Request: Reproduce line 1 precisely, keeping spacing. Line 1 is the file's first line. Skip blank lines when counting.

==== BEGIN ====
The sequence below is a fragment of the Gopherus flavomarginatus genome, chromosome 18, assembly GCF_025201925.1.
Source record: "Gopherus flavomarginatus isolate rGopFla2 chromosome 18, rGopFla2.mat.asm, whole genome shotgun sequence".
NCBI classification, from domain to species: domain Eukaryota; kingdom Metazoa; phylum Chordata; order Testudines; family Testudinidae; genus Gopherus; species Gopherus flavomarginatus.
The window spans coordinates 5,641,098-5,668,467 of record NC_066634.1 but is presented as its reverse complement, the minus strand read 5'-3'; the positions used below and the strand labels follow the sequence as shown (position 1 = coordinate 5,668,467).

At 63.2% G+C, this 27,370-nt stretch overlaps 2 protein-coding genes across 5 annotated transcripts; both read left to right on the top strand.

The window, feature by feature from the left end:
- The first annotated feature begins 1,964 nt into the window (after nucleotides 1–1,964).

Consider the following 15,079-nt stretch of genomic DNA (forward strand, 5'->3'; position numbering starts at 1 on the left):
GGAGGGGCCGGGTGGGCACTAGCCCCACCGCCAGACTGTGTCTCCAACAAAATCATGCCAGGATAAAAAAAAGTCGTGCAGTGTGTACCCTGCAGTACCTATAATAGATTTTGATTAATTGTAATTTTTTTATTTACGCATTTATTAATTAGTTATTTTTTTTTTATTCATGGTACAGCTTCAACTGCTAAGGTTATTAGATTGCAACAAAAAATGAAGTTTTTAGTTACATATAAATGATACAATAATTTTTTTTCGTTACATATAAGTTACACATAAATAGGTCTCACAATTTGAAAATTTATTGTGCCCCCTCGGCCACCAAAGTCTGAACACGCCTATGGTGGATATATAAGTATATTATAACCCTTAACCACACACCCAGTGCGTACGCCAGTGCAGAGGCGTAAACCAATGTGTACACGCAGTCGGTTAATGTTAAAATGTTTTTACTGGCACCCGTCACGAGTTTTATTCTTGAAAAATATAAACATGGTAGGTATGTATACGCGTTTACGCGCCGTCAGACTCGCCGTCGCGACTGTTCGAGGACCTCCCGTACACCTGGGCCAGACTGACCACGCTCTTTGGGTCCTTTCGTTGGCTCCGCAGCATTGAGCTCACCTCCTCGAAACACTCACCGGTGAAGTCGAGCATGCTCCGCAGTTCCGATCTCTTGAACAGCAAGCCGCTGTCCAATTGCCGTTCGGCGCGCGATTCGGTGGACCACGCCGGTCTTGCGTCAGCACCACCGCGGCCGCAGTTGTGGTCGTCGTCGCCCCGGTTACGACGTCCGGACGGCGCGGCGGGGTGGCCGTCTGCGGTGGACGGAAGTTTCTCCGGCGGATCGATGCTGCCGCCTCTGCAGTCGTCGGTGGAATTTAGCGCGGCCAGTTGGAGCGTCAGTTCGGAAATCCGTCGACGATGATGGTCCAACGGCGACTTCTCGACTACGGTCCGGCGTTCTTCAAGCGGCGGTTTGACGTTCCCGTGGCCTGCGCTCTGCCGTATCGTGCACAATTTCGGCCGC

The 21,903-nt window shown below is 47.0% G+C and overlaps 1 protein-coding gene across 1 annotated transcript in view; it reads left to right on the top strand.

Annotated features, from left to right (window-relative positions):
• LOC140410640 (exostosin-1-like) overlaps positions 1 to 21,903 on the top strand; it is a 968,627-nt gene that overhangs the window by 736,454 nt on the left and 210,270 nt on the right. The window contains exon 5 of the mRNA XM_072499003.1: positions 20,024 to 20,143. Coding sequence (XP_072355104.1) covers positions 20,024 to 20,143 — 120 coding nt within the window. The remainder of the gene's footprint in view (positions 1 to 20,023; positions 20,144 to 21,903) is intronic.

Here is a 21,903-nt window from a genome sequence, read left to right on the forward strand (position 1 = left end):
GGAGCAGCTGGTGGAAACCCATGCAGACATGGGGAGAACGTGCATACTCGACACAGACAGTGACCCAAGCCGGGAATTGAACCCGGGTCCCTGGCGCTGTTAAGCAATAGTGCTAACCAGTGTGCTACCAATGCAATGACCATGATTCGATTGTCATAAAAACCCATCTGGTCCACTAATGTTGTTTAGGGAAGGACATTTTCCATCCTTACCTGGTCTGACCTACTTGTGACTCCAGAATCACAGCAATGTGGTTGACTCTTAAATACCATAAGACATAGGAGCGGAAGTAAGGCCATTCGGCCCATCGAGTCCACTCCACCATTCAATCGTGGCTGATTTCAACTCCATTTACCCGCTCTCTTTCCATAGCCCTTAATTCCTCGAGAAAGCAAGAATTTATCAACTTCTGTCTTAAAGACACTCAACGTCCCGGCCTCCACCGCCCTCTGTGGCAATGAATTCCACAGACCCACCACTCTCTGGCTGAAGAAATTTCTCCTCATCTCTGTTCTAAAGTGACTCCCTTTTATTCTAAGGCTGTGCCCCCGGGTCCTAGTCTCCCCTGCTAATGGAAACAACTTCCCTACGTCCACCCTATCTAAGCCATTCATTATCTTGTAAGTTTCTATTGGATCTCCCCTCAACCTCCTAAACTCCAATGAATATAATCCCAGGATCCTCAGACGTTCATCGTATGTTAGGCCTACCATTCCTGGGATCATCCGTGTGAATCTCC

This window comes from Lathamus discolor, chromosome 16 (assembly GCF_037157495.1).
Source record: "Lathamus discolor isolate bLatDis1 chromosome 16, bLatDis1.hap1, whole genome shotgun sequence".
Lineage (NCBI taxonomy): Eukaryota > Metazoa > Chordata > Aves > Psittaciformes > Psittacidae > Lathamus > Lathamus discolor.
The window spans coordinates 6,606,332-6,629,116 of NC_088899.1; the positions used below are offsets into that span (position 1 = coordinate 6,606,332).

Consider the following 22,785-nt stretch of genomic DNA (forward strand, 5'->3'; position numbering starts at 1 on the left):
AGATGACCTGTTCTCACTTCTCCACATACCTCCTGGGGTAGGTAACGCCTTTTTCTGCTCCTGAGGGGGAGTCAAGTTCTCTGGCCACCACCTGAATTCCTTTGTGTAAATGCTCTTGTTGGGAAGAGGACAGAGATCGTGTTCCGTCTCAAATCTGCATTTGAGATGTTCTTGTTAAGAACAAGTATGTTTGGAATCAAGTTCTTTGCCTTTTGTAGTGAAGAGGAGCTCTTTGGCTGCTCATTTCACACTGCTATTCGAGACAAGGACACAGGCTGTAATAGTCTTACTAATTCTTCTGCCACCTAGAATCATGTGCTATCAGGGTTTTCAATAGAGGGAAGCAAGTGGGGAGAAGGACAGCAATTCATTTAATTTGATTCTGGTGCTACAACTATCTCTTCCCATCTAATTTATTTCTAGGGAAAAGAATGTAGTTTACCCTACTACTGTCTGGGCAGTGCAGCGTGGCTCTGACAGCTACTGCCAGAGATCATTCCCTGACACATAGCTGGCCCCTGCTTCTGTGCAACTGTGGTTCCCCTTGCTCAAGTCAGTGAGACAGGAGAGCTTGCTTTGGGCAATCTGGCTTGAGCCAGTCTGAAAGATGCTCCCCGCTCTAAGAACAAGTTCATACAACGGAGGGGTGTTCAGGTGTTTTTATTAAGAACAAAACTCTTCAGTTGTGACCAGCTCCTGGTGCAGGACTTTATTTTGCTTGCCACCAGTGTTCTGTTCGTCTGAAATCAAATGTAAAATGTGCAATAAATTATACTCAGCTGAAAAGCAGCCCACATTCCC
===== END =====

The sequence below is a fragment of the Gopherus flavomarginatus genome, chromosome 18, assembly GCF_025201925.1.